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Mahora

Mahora is a village in the Manchuela region , in the province of Albacete.
The land is hilly, and the soil is composed od clay, sand and stone.
The economic activity is mainly farming, the main crops being cereal,legumes and vine.
The name of Mahora is of arab origin, possibly coming from a word that meant "inn".
There are no certain facts of the first civilizations to inhabit this land, although there are some archaeological site of iberian origin, like the Villaralto site.There is also evidence of the existence of sites in Casa de la Matosa, Villares de Tochoso or the remains of San Roque street, which confirm the romanization of this land from the 1st century BC.
The reconquest of this land after arab occupation was carried out by Alfonso VIII and Alfonso X the Wise. With the retreat of the arabs king Sancho IV ceded part of the area to the Infante Don Manuel, who governed the Señorio de Villena, and who brought peace and prosperity. In later generations , his son Don Juan Manuel created the Marquesado de Villena together with Alfonso of Aragón in 1372. It wasn´t long before it went back to royal hands because of disagreements between the powerful Marques and the Crown.
Changes happening in the next century ( 15th) allowed Don Juan Pacheco to own the Marquesado. His son Don Diego Lopez Pacheco was an ally of Juana la Beltraneja who fought for the succession to the Castilian throne against the Reyes Católocos.The areas which disobeyed the Crown were assigned to the State of Jorquera, which remained in the hands of the Pacheco family until the disappearance of the señorios in the 19th century.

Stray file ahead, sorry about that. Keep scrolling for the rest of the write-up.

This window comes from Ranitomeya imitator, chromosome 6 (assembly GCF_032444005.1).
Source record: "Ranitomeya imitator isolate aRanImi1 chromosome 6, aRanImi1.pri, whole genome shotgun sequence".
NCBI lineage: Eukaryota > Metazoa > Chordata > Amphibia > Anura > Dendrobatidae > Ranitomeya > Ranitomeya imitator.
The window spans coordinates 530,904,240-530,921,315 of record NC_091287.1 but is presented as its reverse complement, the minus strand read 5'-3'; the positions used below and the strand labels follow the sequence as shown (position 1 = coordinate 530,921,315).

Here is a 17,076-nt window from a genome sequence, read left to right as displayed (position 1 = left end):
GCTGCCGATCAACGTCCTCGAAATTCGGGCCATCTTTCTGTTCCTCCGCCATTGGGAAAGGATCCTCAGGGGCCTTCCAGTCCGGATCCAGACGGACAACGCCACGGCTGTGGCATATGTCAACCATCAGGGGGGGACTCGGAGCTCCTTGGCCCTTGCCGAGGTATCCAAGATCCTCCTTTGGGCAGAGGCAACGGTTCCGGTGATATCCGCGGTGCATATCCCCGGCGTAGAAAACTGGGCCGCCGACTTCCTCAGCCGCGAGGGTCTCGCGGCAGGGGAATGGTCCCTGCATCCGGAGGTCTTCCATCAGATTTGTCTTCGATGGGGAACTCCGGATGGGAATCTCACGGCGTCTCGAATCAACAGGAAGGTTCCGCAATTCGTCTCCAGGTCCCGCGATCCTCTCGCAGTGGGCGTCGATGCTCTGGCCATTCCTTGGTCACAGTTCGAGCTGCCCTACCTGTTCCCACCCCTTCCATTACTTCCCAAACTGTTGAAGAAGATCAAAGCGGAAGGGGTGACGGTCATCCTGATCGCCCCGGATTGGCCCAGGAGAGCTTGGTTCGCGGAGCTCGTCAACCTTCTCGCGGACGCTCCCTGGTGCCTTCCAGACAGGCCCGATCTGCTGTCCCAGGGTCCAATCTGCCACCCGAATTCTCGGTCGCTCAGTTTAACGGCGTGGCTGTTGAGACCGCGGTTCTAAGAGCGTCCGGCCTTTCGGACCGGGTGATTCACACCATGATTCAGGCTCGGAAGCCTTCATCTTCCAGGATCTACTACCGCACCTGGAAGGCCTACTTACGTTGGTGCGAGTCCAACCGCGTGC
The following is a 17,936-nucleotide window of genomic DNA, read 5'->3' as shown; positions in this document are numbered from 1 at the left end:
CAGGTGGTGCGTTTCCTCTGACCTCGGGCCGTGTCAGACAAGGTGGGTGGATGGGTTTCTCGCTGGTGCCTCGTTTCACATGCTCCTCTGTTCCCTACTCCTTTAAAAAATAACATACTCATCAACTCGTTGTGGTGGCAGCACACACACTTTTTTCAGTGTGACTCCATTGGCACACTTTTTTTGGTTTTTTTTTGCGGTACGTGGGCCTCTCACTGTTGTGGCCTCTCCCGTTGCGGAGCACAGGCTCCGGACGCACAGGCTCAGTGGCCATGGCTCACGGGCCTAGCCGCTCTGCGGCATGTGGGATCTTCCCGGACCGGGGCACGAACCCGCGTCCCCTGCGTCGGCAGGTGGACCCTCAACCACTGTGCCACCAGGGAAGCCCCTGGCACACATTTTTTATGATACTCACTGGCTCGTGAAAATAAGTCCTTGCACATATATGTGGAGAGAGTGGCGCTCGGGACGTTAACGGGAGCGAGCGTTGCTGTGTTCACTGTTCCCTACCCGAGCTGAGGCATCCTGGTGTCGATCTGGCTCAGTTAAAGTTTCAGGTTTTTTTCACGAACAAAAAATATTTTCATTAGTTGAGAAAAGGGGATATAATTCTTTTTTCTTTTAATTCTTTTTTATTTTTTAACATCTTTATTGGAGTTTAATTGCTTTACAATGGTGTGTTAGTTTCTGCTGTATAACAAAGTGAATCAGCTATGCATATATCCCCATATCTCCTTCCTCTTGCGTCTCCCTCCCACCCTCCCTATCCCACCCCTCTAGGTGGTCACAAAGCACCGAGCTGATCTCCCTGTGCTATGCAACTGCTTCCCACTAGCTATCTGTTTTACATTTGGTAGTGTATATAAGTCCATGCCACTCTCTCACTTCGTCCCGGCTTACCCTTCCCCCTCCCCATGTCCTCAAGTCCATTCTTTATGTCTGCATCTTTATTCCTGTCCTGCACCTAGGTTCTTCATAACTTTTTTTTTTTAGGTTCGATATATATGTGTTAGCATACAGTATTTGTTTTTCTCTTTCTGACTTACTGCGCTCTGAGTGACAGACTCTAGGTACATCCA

It was then that Mahora reached its highest historic splendour; when it gained its independence many nobles came to live and built mansions, some of which remain and maintain the coats of arms of the nobles that lived in them. The name Corte Chica, which means Little Court, refers to this period.
Important monuments in Mahora are its church of Our Lady of Gracia, of great interest for its architectonic styles, and its convent , now nearly in ruins , which belonged to Franciscanos Descalzos.
The economic basis of Mahora is farming, both dry crops, such as cereals and vines,and irrigated crops like alfalfa and corn.
In addition there are growing industries like food or construction. Mahora has a range of services that cater both to residents to tourists as well as cultural services and sports facilities.



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